What does this have to do with Buffett? Those on the opposite side of the Berkshire love story would claim that Buffett's response to Sokol's stock purchase has been wholly inadequate. By focusing on the legality of Sokol's actions and not taking a stronger stand to denounce what his left-hand man had done -- they claim -- Buffett completely undermined his exhortations on honesty, transparent business dealings, and the importance of reputation.

So how do Buffett fanboys like myself address these charges? Simple: Yell, "Hey, is that Charlie Sheen with a jar of tiger's blood over there?" and then bolt.

The biggest misconception of all
Of all of the seeming inconsistencies of the Buffett/Berkshire story, the biggest is probably Buffett's public image.

Thanks to plenty of help from the media, Buffett has become the ol' granddad of investing, giving out simple-as-pie one-liners and making it sound like building a billion-dollar fortune investing is as easy as tying your shoe (make two bunny ears, the bunny runs around the tree ...). And Buffett does all of this with a cheeseburger in one hand, a Cherry Coke in the other, and a reputation as stark white as an albino Arctic hare in the dead of an Alaskan winter.

For those who still believe in Santa and the Easter Bunny, I hate to break it to you, but that's a PR image just like the rest. Sure, I think Buffett is a swell enough guy -- but he's human like the rest of us and is very far from perfect. And as far as investing goes, while Buffett may shun overly complex situations and industries that he doesn't have expertise in, his extensive understanding of the areas where he does invest -- coupled with obvious natural gifts -- belie the difficulty in investing like Warren Buffett.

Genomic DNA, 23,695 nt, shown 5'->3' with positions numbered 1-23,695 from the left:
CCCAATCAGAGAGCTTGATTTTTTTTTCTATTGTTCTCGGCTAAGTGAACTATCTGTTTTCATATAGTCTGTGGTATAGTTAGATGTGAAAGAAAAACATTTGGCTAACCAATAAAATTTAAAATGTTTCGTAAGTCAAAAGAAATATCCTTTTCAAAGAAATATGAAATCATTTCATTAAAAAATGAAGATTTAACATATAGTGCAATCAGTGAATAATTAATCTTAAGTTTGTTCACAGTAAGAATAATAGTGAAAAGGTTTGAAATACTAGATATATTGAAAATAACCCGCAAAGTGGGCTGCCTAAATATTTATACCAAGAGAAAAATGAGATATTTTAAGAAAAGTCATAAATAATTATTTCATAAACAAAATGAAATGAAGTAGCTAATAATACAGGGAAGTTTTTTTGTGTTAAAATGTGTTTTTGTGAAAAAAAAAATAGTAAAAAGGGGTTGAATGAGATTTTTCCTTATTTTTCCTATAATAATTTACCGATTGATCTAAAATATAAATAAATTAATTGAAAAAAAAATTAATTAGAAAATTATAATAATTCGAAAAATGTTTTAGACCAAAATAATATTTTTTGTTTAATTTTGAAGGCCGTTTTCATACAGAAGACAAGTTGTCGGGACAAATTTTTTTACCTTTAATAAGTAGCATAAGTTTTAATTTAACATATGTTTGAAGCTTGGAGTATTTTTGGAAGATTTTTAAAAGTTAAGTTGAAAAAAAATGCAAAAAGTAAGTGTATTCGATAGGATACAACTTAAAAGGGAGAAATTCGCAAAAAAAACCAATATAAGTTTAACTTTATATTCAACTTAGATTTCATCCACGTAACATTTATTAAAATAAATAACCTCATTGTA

So will the most recent knock on Buffett/Berkshire shake me out? As a Berkshire shareholder, I'm dismayed about what Sokol did. As a Buffett fan, I'm disappointed that he didn't come out strongly against it. But I'll get over it. I'm invested in Berkshire because it's a great collection of companies and Buffett is a fantastic investor and businessman. If what I'm after are simple story lines and moral perfection, I'll stick to fairy tales.

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Berkshire Hathaway is a Motley Fool Inside Value choice. Berkshire Hathaway is a Motley Fool Stock Advisor recommendation. The Fool owns shares of Berkshire Hathaway. Try any of our Foolish newsletter services free for 30 days. We Fools may not all hold the same opinions, but we all believe that considering a diverse range of insights makes us better investors.

Fool contributor Matt Koppenheffer owns shares of Berkshire Hathaway, but does not have a financial interest in any of the other companies mentioned. You can check out what Matt is keeping an eye on by visiting his CAPS portfolio, or you can follow Matt on Twitter @KoppTheFool or on his RSS feed. The Fool's disclosure policy prefers dividends over a sharp stick in the eye.